The major problem appears to be the distance, as the vessel is at maybe close to a mile away from where the tugs are working (to ensure sufficient water depth under their keel), so the lines are long, and that does not facilitate the traction effort. Too much energy is perhaps wasted along those lines before it reaches the stranded vessel for a full pull effect.

By the way, I'll upload shortly some of my shots from yesterday. Nothing too special, though. Just for the record.

Best regards,

Jose
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Timsen
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« Reply #6 on: March 08, 2018, 09:30:10 am »

Salvage postponed to MArch 9:
http://rr.sapo.pt/noticia/107570/navio-encalhado-junto-ao-bugio-aguarda-rebocador-de-gibraltar
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Ricardo Bruno
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« Reply #7 on: March 08, 2018, 11:04:44 am »

Maybe the more powerful tug will be the Fairmount Alpine (IMO 9344784):

https://www.marinetraffic.com/en/ais/details/ships/shipid:257725/mmsi:245164000/imo:9344784/vessel:FAIRMOUNT_ALPINE
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« Reply #8 on: March 08, 2018, 05:23:40 pm »

Latest news:

An even stronger storm is due to hit Lisbon tonight and maybe continue throughout the day tomorrow, so for precautionary reasons, all aboard the 'Betanzos' were removed this afternoon by a SAR helo of the Portuguese Air Force, and taken ashore, for a total of 14 people (10 crew, 2 members of the Dutch salvage company hired by the ownership to oversee salvage operations, and 2 representatives of the Owner who had come on board after the grounding). All are fine.

The big tug from Gibraltar appears to have arrived already in Lisbon, but it is not certain when she is scheduled to resume the towing attempts of the stuck vessel, in light of the worsening weather forecasts for the casualty area.


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« Reply #9 on: March 08, 2018, 06:15:12 pm »

Thanks for the update.
An uncomfortable period in prospect for the two tug crews standing by (I suppose RIA FORMOSA will gracefully withdraw for the worst of it)
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Ricardo Bruno
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« Reply #10 on: March 13, 2018, 09:41:28 am »

Here it's possible to see a live image of Betanzos stranted in Lisbon:

http://beachcam.meo.pt/livecams/praia-da-torre/
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victor radio74
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« Reply #11 on: March 14, 2018, 03:07:51 pm »

Obrigado for the link,just now a clear image
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davidships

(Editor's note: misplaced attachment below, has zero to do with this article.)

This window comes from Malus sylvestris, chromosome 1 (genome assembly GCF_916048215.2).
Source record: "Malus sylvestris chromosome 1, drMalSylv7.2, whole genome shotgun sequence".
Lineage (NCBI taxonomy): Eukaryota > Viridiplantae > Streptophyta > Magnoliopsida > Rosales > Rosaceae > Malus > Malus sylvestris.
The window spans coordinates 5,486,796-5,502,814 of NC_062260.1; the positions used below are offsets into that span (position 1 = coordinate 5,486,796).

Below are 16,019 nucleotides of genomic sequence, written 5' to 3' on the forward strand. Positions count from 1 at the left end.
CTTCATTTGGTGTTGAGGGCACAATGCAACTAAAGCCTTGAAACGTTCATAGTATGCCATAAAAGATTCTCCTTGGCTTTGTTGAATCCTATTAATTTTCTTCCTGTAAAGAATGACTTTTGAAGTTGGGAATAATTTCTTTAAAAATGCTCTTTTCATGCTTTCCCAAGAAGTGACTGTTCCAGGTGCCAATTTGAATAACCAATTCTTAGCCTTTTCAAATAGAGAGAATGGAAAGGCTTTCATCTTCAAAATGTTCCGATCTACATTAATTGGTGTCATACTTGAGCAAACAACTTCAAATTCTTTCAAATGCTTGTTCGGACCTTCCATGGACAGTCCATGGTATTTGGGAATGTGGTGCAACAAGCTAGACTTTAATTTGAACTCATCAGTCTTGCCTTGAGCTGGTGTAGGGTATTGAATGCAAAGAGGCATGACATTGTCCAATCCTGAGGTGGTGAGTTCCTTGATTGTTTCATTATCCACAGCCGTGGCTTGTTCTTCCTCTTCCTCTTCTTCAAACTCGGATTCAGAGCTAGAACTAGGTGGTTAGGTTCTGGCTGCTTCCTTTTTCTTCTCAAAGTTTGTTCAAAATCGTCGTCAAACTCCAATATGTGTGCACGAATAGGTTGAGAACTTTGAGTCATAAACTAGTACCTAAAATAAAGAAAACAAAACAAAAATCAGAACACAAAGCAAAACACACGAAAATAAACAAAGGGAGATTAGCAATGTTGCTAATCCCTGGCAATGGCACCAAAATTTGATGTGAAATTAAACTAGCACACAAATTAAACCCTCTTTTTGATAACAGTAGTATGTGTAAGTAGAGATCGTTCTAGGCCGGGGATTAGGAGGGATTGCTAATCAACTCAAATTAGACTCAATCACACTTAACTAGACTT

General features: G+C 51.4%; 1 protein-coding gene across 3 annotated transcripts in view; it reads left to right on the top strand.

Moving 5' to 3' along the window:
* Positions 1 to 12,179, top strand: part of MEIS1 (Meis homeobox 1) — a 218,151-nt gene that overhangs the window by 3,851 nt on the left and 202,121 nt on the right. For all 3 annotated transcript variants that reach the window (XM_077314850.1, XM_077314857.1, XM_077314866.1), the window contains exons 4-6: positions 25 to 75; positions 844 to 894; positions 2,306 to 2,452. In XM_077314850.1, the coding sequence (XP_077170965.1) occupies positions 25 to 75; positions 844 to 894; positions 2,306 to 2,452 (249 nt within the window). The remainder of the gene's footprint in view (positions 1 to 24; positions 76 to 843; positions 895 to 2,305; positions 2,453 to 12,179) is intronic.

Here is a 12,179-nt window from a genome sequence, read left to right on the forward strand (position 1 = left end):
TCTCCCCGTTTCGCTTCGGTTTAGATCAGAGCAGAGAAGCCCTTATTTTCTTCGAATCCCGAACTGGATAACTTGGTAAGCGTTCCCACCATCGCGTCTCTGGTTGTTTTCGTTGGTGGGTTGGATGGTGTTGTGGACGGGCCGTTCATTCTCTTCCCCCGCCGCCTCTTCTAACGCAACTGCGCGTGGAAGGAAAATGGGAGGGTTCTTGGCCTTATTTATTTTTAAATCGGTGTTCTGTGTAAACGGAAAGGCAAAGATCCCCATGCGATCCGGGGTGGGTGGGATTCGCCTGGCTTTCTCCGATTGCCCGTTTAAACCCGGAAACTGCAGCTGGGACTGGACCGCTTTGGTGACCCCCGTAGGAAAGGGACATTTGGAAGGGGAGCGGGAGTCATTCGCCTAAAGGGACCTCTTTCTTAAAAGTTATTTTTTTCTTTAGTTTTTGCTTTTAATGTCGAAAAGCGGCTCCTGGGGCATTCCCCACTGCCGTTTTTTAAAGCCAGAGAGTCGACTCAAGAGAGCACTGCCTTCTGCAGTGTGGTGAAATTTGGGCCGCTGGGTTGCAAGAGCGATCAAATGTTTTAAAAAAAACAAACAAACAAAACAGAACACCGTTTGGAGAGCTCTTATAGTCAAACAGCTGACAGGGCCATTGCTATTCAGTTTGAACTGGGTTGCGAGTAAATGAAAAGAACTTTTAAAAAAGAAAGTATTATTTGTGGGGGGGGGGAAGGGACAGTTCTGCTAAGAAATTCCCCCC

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« Reply #12 on: March 14, 2018, 10:00:41 pm »

They seem to be struggling a bit with this one!

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victor radio74
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« Reply #13 on: March 14, 2018, 10:06:03 pm »

Yes indeed,it seems some crew is again on board http://beachcam.meo.pt/livecams/paco-de-arcos/
« Last Edit: March 14, 2018, 10:07:35 pm by victor radio74 » Report to moderator   Logged
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« Reply #14 on: March 15, 2018, 10:04:04 am »

Latest news on this saga:

Indeed, not an easy salvage operation. Getting her out and refloating her again is not going to be an easy task (IMHO).

The monster tug and the reinforced traction line that was brought to the scene have been in place for two days. A fourth attempt at freeing the vessel was made at high tide last Monday night, and she appeared to have moved some 80 meters. For that they had to cut the anchor chain, which was left buried in the sand, as it was impossible for the crew to pull her up out from the immobile, grounded ship. Since then other attempts have not produced much results - the vessel is buried in the sand, and does not move.

They are now considering taking out the ship's cargo, before attempting at pulling her out again. However that will also not be an easy task. The vessel is fully loaded with natural aggregates, which will require heavy duty cranes in place to take them out. And no vessel can come alongside, without risking grounding on the same sand bank. Flat bottom, keeless barges of a large size are not present in the Lisbon harbour. Besides, they may not be able to endure the rough seas that are being felt at the Lisbon harbour entrance. Where the vessel is, there is no natural protection, and the waves are high, so a flat bottom barge may easily break during the cargo transfer operation...an added risk the salvage team will need to consider.

Meanwhile, and as time passes, and with big storms hitting the area at least once a week, the risk of the ship's hull breaking increases. This may entail a fuel leakage, with all the unwanted environmental risks the spillage will bring. There are some 150 tons of fuel on board.